Thursday, April 10, 2008

The Real Face Of The IDP Problem In Kenya

Last night I went to bed a very sad woman after watching a special presentation on IDPs on TV. I won’t say I was shocked at the fact that there are IDPs in Kenya, but I will say I was disturbed at the stories they had to tell. For the most part we talk of them as a group. As the aftermath of a bungled election. It’s when their personal stories are brought to the fore that it really hits home. Kenyans are suffering big time. Their tired haunted faces are evidence of the trauma they have gone through after voting for leaders who are now too warped in power games to engage in any thoughtful reflection of their plight. The heavens have finally opened and the camps are cold, wet and damp. The ladies are lacking the much needed privacy that every woman needs sometimes. And let’s not forget the couples who crave a few moments of privacy for obvious reasons. This crucial God given part of their lives is virtually no more – at least for now. And as if that is not enough, in some camps the dark cloud of possible forceful eviction hangs over their heads every time of day.

Teresiah Wairimu had managed to rebuild her life in Burnt forest after her property was destroyed in the 1992 tribal clashes. Now she’s living in Kirathimo camp in Limuru and has lost track of her daughter and 2 grand children. She remembers painfully her house, sheep, cattle and all the other farming activities she undertook and that meant so much to her. She doubts that she can go back to Burnt Forest to risk a third round.

Kioko grew up in Mathare and knows no other home. He was the breadwinner and used to pay rent for his mother and school fees for his younger sister. During the post election violence, everything he owned was destroyed and his one hand was chopped off. His mother and sister now live in an IDP camp and the hitherto able bodied and hard working young man now looks up to friends for shelter and upkeep.

There was a lady whose name I didn’t quite get. She had built a life for herself and her children in Naivasha. After the violence she went back to her ancestral home in Siaya. She cannot go back to Naivasha since everything she owned was burned to the ground. She recently lost her last born daughter to pneumonia. She and the rest of her children are unwell too.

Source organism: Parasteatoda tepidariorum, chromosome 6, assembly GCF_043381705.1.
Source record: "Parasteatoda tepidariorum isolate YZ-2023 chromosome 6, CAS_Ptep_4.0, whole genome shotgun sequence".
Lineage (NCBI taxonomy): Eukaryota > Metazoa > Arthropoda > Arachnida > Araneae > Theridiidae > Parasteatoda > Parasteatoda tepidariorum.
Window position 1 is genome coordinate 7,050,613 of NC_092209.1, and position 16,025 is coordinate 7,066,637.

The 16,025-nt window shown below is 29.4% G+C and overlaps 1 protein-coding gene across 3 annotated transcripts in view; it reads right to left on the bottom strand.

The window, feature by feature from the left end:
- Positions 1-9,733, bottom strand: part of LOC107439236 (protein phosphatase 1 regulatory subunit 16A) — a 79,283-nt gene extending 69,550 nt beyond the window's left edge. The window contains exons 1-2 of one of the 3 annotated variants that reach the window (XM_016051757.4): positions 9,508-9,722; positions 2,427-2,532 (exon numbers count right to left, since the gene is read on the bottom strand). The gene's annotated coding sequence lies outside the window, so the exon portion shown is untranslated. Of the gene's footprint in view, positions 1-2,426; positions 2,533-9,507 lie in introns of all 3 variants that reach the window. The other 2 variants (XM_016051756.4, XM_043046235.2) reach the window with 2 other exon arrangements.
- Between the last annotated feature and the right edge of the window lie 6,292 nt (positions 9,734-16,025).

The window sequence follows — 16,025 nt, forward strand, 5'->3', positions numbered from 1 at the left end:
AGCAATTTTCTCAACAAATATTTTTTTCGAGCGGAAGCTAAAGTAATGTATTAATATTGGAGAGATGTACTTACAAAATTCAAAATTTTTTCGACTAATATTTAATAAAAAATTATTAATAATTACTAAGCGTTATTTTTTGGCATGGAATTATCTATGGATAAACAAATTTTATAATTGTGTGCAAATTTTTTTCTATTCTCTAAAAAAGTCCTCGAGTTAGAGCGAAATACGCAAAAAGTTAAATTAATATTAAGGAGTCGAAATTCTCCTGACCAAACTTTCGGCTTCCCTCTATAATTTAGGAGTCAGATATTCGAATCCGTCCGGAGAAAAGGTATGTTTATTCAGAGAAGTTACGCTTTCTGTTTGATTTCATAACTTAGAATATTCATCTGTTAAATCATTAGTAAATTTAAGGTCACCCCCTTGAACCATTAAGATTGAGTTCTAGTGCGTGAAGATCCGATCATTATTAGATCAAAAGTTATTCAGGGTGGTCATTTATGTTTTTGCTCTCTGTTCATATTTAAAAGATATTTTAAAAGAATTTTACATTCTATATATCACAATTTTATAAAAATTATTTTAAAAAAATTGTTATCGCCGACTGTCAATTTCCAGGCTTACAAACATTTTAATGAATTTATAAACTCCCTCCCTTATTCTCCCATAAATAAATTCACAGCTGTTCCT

This is not to take you on a guilt trip for having 3 square meals a day and sleeping on a comfortable bed, but rather to highlight the suffering that our fellow Kenyans are going through. The hope they felt when the peace deal was signed on February, 28th is turning into frustration as it slowly hits home that the deal was about political maneuvering and lust for power and money. The possibility of going back home further dwindled with reports that leaflets are already circulating in some areas warning them against it. As Chris says, some of the farms already have new owners as witnessed by the young boy who sneaked out of a camp in Eldoret to go and fetch his beloved bicycle. Their worst fear is that in the new found peace, the momentum will slow and they’ll be forgotten as soon as they’re given iron sheets and nails.

It is not all doom and gloom though. Some people have gone back to their homes to start rebuilding afresh. Artists in Kibera are using their painting talents to preach messages of peace, love and brotherhood. Nakuru residents declared that they’re ready to accommodate everyone regardless of tribe, and help them rebuild their lives. There are individuals like Mary Chepkwony, popularly known as Mama Amani in her area, who along with fellow women is spearheading peace and reconciliation initiatives her own small way. Thousands more Kenyans are making small efforts. Anything anyone does will not be in vain. It will all add up to the bigger picture.

The Red Cross and other groups can only do so much. We need to keep the accelerator jammed to the floor and step up the pressure on the government until the very last one of them is resettled. As much as patience is also a form of action, it can only stretch so far.